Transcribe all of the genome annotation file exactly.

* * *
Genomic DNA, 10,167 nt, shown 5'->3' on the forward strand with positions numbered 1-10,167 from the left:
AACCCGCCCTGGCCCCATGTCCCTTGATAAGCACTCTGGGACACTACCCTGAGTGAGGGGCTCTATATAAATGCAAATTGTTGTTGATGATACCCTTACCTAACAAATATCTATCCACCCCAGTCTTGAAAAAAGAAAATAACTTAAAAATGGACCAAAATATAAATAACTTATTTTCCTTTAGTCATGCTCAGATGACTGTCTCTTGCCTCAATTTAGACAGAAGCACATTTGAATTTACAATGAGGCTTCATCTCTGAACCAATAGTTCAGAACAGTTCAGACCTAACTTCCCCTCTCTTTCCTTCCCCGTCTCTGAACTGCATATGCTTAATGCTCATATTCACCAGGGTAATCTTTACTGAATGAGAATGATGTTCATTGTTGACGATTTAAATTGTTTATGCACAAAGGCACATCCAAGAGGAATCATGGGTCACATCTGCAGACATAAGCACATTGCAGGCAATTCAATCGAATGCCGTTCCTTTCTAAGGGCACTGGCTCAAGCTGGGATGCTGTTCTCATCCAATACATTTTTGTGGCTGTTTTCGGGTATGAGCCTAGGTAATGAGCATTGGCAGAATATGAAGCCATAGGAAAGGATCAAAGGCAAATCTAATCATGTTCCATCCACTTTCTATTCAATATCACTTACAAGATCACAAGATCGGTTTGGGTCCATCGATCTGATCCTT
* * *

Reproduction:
Genomic DNA, 10,167 nt, shown 5'->3' on the forward strand with positions numbered 1-10,167 from the left:
AACCCGCCCTGGCCCCATGTCCCTTGATAAGCACTCTGGGACACTACCCTGAGTGAGGGGCTCTATATAAATGCAAATTGTTGTTGATGATACCCTTACCTAACAAATATCTATCCACCCCAGTCTTGAAAAAAGAAAATAACTTAAAAATGGACCAAAATATAAATAACTTATTTTCCTTTAGTCATGCTCAGATGACTGTCTCTTGCCTCAATTTAGACAGAAGCACATTTGAATTTACAATGAGGCTTCATCTCTGAACCAATAGTTCAGAACAGTTCAGACCTAACTTCCCCTCTCTTTCCTTCCCCGTCTCTGAACTGCATATGCTTAATGCTCATATTCACCAGGGTAATCTTTACTGAATGAGAATGATGTTCATTGTTGACGATTTAAATTGTTTATGCACAAAGGCACATCCAAGAGGAATCATGGGTCACATCTGCAGACATAAGCACATTGCAGGCAATTCAATCGAATGCCGTTCCTTTCTAAGGGCACTGGCTCAAGCTGGGATGCTGTTCTCATCCAATACATTTTTGTGGCTGTTTTCGGGTATGAGCCTAGGTAATGAGCATTGGCAGAATATGAAGCCATAGGAAAGGATCAAAGGCAAATCTAATCATGTTCCATCCACTTTCTATTCAATATCACTTACAAGATCACAAGATCGGTTTGGGTCCATCGATCTGATCCTT